NO leaves its mark in their discography in the form of unrelenting energy, and that’s a pretty unusual statement for a band to make nearly 30 years into their history. It’s a sound that’s been fundamental in their repertoire from the get-go and frequently reared its head for a track or two up through Pink, but it wasn’t what made them great. Ibitsu and Furi felt like filler tracks on Akuma no Uta. There’s a lengthy stretch between Heavy Friends and Kane the Bell Tower of a Sign that I barely remember on Heavy Rocks. Boris were killing it on post-rock and doom metal and bluesy 60s rock anthems in a way that I felt overshadowed their punk inclinations before eventually branching out in every direction imaginable. NO takes it back to the punk roots hard, but with no strings attached. Especially in that post-Flood era of rock cuts, I feel like they were writing songs that built on the ideas of their predecessors. There was a sort of formula to it all, that over-the-top-distorted 60s blues aesthetic cut loose into rock and roll. By 2020, there’s really no point in comparing Boris to anyone but Boris. NO is 40 minutes of doing that thing they do with an intensity they haven’t approached in ages, and their sound has expanded so much in the interim that all of their previous punk inclinations pale in comparison.

6. Velnias – Scion of Aether

folk post-metal

Sample track: Supernal Emergent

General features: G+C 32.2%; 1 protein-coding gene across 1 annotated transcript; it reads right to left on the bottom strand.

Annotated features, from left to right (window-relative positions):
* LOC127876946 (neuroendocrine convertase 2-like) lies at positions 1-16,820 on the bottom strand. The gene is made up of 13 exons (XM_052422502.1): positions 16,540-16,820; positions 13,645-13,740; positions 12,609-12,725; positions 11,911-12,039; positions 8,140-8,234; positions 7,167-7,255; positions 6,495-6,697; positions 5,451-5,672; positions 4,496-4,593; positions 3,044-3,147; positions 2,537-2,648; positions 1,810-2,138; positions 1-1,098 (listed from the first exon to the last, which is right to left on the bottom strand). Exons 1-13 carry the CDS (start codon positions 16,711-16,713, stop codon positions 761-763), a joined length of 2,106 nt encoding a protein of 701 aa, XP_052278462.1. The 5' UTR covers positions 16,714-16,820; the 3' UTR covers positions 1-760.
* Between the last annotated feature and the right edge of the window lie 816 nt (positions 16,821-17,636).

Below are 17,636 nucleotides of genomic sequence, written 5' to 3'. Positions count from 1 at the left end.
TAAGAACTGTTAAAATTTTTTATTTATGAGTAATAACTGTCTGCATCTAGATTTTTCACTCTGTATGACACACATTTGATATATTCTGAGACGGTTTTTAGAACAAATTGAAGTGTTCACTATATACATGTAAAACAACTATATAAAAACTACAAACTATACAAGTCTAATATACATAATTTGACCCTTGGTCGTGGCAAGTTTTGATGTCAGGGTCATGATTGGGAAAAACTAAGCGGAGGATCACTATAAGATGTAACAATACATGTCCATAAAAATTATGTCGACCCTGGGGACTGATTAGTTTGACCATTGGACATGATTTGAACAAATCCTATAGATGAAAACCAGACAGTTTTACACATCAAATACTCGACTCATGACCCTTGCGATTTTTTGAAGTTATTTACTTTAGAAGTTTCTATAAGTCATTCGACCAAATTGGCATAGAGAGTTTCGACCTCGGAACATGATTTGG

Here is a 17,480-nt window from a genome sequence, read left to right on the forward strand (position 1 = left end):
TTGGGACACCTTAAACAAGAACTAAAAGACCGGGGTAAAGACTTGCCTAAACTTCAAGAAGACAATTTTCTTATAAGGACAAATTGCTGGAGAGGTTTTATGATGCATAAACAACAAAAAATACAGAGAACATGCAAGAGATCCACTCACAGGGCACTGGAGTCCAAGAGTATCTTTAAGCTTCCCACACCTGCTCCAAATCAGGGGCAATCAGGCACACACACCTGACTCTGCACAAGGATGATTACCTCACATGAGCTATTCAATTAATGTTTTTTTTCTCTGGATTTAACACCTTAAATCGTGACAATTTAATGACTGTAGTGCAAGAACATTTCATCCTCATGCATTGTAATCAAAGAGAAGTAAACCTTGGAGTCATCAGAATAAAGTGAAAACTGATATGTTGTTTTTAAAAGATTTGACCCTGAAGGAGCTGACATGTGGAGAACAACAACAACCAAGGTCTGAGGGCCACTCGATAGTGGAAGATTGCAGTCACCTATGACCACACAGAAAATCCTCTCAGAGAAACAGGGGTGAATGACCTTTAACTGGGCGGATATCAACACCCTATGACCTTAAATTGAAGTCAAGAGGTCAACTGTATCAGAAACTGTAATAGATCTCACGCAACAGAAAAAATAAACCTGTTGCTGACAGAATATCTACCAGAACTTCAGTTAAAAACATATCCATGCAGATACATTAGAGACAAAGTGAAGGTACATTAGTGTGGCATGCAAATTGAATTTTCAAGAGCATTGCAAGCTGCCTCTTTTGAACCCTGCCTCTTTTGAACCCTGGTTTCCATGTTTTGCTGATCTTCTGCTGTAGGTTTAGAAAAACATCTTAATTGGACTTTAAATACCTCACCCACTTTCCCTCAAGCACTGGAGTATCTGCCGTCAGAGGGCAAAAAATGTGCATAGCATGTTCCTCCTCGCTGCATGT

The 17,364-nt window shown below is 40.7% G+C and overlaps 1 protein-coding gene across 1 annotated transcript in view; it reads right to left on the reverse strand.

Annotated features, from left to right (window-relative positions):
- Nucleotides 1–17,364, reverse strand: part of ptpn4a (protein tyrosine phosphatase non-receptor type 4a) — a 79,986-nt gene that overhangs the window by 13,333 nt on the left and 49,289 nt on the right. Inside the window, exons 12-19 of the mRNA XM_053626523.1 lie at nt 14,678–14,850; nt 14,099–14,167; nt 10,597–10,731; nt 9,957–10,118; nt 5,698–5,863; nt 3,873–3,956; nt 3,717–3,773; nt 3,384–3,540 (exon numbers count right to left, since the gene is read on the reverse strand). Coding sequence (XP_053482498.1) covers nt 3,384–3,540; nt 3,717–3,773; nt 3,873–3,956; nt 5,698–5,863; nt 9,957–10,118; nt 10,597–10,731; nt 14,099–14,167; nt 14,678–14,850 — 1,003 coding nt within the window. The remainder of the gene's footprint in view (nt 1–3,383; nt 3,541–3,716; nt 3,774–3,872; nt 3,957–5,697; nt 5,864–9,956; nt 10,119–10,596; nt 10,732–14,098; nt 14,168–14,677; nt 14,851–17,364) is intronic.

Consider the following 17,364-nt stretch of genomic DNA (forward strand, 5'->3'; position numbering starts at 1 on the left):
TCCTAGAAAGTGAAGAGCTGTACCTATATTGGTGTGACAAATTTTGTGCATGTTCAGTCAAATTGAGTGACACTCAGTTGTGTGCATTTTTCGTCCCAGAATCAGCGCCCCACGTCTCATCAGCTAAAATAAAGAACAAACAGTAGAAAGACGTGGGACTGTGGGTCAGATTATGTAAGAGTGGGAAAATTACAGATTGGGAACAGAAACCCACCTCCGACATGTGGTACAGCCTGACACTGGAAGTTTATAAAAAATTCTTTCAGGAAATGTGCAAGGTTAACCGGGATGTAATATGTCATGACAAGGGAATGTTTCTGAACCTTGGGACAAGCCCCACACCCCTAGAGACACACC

I saw Velnias live in 2010 opening for Alcest and was impressed enough by the performance to pick up their then only release, Sovereign Nocturnal, but I dropped the ball on ever giving it a proper listen. When Scion of Aether dropped on Bandcamp this year, something triggered a recommendation ping, and it took 30 seconds of sampling to convince me to grab a copy. They tend to be labeled folk metal of that American sort, and I definitely picked up on vibes reminiscent of Wolves in the Throne Room and Agalloch in their performance a decade ago. But this is something a bit more polished than those bands, with a grooving progressive aesthetic sometimes reminiscent of Russian Circles adorned by earthy organic tones. This album offers immersion in a primitive natural setting through the smooth brain massage of post-metal.

It was interesting finding myself placing this album so close to Wayfarer. I suspect on a superficial level they may feel very similar, but the holistic experience is completely different for me. A Romance with Violence is ideal in the background, setting the mood without getting in the way. Scion of Aether is distracting, frequently gripping my attention. A Romance with Violence is grounded and bleak. Scion of Aether is, well, a bit aethereal.

5. Ulcerate – Stare Into Death and Be Still

atmospheric death metal

Sample track: Drawn Into the Next Void

I am very hesitant to put late discoveries in my top 10. I’ve been there and laughed at myself for it enough before. First impressions can be pretty slanted, and albums with a lot of catchy riffs especially start out higher than they often end up. But this isn’t that kind of album. This is a slow grower that hooked me so fast it has accumulated a month’s worth of plays in the past seven days. I knew I was in for something special the first run through by the way its mood resonated with me. When absolutely nothing specific stands out but I still walk away feeling incredible, an album is destined to hold up well, because the familiarity will establish itself in an already highly positive context. I’ve been listening to this obsessively ever since, and every time I notice more and more detail fleshing out the massive if morbid world of sound they’re presenting. Drawn Into the Next Void’s crushing waltz is the highlight for me so far, but I don’t think I am anywhere near done exploring this album yet, and I won’t be surprised if 5th place feels too low when all is said and done.

4. Lure – Morbid Funeral

black metal

Sample track: La danse du pendu